Last autumn’s report into undercover policing by Her Majesty’s Inspectorate of Constabulary (HMIC) was as unimpressive as it was long. The 208 pages devoted much of their attention to non-political policing, even though the report was commissioned as part of the response to the revelation that the Special Demonstration Squad spied on Stephen Lawrence’s family.

The report said it was reassured that everyone knew officers shouldn’t have sexual relationships. Yet it appears there’s always been official banning of it. Despite this, numerous ex-officers have said it was unofficially condoned.

Bob Lambert had four sexual relationships whilst undercover. If it were such a bad idea, you would have thought that when he went on to run the Special Demonstration Squad he would make sure other officers didn’t do it. Instead, his proteges also had relationships – including long-term life partner relationships – and even (as Lambert had done) had children with activists they targeted.

Of the 14 officers so far exposed, 13 had sexual relations with activists they spied on. It’s hard to see this as anything other than accepted strategy. So the HMIC’s sense of ‘reassurance’ is based on a faith that has no basis in fact. That, or a desire to cover-up and protect police who’ve done wrong.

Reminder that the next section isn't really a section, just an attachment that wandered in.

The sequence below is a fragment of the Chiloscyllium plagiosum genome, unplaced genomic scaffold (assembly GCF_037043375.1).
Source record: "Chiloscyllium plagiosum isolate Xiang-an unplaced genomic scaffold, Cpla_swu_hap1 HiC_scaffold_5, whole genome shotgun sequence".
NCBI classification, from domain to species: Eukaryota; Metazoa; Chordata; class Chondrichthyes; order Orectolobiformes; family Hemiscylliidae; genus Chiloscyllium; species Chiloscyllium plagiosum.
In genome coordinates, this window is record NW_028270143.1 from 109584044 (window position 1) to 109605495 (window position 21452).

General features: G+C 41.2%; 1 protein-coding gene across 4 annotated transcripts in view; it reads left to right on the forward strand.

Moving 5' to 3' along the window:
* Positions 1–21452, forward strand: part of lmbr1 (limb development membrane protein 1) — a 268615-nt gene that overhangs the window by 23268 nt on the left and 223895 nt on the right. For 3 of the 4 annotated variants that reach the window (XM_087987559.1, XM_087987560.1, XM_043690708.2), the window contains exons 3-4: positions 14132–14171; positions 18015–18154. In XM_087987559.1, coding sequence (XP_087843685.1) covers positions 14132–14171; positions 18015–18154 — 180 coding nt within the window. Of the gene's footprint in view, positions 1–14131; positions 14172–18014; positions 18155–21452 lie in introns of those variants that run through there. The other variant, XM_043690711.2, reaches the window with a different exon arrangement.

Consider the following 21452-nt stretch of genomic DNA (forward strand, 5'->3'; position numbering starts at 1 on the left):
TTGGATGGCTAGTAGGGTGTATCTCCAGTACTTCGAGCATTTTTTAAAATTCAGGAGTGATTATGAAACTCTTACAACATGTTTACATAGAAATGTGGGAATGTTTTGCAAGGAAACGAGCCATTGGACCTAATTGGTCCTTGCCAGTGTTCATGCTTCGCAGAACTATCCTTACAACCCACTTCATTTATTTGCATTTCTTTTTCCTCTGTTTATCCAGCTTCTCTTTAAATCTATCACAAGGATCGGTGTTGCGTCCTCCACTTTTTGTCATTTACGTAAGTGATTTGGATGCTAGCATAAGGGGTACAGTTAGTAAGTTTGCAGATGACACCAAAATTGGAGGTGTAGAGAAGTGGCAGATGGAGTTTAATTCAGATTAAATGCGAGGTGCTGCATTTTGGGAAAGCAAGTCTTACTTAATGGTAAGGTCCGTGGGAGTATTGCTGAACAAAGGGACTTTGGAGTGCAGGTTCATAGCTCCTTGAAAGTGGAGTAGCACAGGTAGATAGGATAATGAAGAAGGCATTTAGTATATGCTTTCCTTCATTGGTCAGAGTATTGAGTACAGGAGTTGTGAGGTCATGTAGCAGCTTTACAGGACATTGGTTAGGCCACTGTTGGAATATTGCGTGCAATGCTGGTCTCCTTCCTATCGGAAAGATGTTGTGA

WE’RE COMING FOR YOUR FAMILY

Whilst life-partner sexual relationships are the most complete invasion of a person’s privacy that it is possible for the state to enact, there are others. They integrate into people’s lives and families, affecting non-activists. The official term is ‘collateral intrusion’, as if the deceit and damage done to the activists who are the primary focus is justified, as if those who want a fairer world are legitimate targets for psychological manipulation and abuse.

A 2012 HMIC report – when they thought they could pin everything on disgraced National Public Order Intelligence Unit (NPOIU) agent Mark Kennedy being a sole ‘rogue officer’ – said the evidence

suggests that NPOIU operational supervision, review and oversight were insufficient to identify that his behaviour had led to disproportionate intrusion.